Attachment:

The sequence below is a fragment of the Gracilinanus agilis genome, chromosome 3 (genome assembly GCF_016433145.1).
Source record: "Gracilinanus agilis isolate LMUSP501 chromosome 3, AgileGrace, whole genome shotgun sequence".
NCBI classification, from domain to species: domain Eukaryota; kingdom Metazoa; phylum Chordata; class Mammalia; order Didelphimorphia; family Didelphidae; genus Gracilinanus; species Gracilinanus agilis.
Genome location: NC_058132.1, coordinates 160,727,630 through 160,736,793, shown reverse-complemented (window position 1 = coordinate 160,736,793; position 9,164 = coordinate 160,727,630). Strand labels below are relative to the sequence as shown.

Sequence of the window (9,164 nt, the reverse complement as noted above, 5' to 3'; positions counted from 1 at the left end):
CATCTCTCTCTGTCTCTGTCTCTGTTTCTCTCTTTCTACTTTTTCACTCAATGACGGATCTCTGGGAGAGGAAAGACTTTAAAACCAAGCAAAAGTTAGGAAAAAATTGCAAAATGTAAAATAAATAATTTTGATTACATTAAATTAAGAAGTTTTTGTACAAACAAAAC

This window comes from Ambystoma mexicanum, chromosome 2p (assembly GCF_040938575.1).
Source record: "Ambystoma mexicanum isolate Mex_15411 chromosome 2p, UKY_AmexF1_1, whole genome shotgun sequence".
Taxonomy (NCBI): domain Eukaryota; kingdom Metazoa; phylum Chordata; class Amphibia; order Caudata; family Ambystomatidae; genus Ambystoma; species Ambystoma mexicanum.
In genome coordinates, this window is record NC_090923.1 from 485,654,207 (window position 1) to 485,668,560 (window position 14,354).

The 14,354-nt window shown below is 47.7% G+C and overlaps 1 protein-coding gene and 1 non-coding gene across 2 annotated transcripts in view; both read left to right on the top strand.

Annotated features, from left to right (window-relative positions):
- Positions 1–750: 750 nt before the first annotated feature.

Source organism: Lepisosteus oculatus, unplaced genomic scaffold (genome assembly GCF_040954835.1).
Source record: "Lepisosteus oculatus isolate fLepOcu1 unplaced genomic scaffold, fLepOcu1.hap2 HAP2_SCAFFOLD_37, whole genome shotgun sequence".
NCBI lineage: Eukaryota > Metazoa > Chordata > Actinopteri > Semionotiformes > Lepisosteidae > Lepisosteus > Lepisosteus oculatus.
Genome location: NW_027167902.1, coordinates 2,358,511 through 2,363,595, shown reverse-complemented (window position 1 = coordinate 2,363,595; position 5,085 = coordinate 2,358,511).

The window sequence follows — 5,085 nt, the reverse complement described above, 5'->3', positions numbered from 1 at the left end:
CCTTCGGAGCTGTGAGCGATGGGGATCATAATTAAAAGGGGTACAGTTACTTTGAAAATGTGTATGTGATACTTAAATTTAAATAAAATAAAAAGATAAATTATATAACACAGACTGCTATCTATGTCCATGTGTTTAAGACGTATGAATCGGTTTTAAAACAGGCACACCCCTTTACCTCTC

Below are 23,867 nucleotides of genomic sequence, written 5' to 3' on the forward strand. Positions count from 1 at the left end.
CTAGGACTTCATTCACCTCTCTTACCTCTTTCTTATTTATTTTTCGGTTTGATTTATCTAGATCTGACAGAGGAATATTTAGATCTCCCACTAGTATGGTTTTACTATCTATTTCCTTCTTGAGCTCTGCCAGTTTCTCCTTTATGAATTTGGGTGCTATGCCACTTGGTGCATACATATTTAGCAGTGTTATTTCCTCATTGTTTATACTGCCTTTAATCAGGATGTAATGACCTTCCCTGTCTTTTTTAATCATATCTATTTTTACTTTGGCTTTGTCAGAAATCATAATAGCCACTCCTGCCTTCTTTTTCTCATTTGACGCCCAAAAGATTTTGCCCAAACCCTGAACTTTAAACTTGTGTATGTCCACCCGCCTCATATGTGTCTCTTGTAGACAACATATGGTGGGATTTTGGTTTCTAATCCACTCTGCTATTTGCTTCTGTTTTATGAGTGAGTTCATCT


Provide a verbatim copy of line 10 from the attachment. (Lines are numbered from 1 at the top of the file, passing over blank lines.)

In genome coordinates, this window is record NC_090923.1 from 485,654,207 (window position 1) to 485,668,560 (window position 14,354).